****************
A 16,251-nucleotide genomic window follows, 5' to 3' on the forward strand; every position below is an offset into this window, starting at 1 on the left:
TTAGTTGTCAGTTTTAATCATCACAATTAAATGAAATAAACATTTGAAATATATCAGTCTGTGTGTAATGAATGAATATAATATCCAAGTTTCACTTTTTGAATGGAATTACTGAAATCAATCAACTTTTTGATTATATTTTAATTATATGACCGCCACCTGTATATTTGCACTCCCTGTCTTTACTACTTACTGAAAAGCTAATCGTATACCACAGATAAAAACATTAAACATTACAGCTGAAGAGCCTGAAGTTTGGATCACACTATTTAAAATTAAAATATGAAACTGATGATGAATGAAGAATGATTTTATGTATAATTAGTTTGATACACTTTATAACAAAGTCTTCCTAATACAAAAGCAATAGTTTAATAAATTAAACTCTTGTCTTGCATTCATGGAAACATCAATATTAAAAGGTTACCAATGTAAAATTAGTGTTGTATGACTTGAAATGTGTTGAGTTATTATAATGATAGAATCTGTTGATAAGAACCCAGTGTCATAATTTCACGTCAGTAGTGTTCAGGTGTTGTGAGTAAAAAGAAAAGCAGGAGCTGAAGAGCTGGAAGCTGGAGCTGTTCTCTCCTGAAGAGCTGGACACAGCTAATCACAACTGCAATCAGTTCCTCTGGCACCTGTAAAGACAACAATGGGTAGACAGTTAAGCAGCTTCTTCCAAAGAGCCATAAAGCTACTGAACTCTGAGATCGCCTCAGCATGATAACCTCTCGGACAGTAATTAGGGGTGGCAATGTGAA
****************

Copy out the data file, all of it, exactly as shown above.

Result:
A 16,251-nucleotide genomic window follows, 5' to 3' on the forward strand; every position below is an offset into this window, starting at 1 on the left:
TTAGTTGTCAGTTTTAATCATCACAATTAAATGAAATAAACATTTGAAATATATCAGTCTGTGTGTAATGAATGAATATAATATCCAAGTTTCACTTTTTGAATGGAATTACTGAAATCAATCAACTTTTTGATTATATTTTAATTATATGACCGCCACCTGTATATTTGCACTCCCTGTCTTTACTACTTACTGAAAAGCTAATCGTATACCACAGATAAAAACATTAAACATTACAGCTGAAGAGCCTGAAGTTTGGATCACACTATTTAAAATTAAAATATGAAACTGATGATGAATGAAGAATGATTTTATGTATAATTAGTTTGATACACTTTATAACAAAGTCTTCCTAATACAAAAGCAATAGTTTAATAAATTAAACTCTTGTCTTGCATTCATGGAAACATCAATATTAAAAGGTTACCAATGTAAAATTAGTGTTGTATGACTTGAAATGTGTTGAGTTATTATAATGATAGAATCTGTTGATAAGAACCCAGTGTCATAATTTCACGTCAGTAGTGTTCAGGTGTTGTGAGTAAAAAGAAAAGCAGGAGCTGAAGAGCTGGAAGCTGGAGCTGTTCTCTCCTGAAGAGCTGGACACAGCTAATCACAACTGCAATCAGTTCCTCTGGCACCTGTAAAGACAACAATGGGTAGACAGTTAAGCAGCTTCTTCCAAAGAGCCATAAAGCTACTGAACTCTGAGATCGCCTCAGCATGATAACCTCTCGGACAGTAATTAGGGGTGGCAATGTGAA